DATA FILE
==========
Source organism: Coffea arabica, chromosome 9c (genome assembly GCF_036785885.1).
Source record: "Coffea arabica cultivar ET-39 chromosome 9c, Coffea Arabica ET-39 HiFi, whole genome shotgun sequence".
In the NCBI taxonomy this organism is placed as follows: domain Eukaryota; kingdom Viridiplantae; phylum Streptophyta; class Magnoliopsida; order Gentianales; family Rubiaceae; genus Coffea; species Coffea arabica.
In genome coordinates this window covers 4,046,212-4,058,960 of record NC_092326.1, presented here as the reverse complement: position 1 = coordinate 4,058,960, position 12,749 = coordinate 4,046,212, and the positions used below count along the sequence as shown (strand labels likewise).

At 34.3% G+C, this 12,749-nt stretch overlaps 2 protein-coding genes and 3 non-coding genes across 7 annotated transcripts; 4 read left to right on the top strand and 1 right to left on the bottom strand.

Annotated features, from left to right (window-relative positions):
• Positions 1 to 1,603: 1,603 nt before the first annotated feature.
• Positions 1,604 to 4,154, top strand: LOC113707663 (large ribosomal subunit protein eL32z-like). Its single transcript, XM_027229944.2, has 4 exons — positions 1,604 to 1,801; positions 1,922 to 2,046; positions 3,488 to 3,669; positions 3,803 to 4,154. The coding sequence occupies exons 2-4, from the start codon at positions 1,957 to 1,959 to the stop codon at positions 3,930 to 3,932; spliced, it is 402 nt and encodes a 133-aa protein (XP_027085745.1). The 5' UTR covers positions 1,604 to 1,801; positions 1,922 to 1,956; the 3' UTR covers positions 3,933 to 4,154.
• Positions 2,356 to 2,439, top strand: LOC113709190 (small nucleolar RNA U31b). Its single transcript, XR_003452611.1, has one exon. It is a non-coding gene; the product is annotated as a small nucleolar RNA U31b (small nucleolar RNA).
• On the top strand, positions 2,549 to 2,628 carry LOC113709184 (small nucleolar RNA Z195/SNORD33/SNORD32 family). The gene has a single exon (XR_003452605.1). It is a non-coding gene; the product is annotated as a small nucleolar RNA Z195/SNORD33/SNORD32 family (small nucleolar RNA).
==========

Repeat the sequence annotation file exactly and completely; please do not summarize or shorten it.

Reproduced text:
Source organism: Coffea arabica, chromosome 9c (genome assembly GCF_036785885.1).
Source record: "Coffea arabica cultivar ET-39 chromosome 9c, Coffea Arabica ET-39 HiFi, whole genome shotgun sequence".
In the NCBI taxonomy this organism is placed as follows: domain Eukaryota; kingdom Viridiplantae; phylum Streptophyta; class Magnoliopsida; order Gentianales; family Rubiaceae; genus Coffea; species Coffea arabica.
In genome coordinates this window covers 4,046,212-4,058,960 of record NC_092326.1, presented here as the reverse complement: position 1 = coordinate 4,058,960, position 12,749 = coordinate 4,046,212, and the positions used below count along the sequence as shown (strand labels likewise).

At 34.3% G+C, this 12,749-nt stretch overlaps 2 protein-coding genes and 3 non-coding genes across 7 annotated transcripts; 4 read left to right on the top strand and 1 right to left on the bottom strand.

Annotated features, from left to right (window-relative positions):
• Positions 1 to 1,603: 1,603 nt before the first annotated feature.
• Positions 1,604 to 4,154, top strand: LOC113707663 (large ribosomal subunit protein eL32z-like). Its single transcript, XM_027229944.2, has 4 exons — positions 1,604 to 1,801; positions 1,922 to 2,046; positions 3,488 to 3,669; positions 3,803 to 4,154. The coding sequence occupies exons 2-4, from the start codon at positions 1,957 to 1,959 to the stop codon at positions 3,930 to 3,932; spliced, it is 402 nt and encodes a 133-aa protein (XP_027085745.1). The 5' UTR covers positions 1,604 to 1,801; positions 1,922 to 1,956; the 3' UTR covers positions 3,933 to 4,154.
• Positions 2,356 to 2,439, top strand: LOC113709190 (small nucleolar RNA U31b). Its single transcript, XR_003452611.1, has one exon. It is a non-coding gene; the product is annotated as a small nucleolar RNA U31b (small nucleolar RNA).
• On the top strand, positions 2,549 to 2,628 carry LOC113709184 (small nucleolar RNA Z195/SNORD33/SNORD32 family). The gene has a single exon (XR_003452605.1). It is a non-coding gene; the product is annotated as a small nucleolar RNA Z195/SNORD33/SNORD32 family (small nucleolar RNA).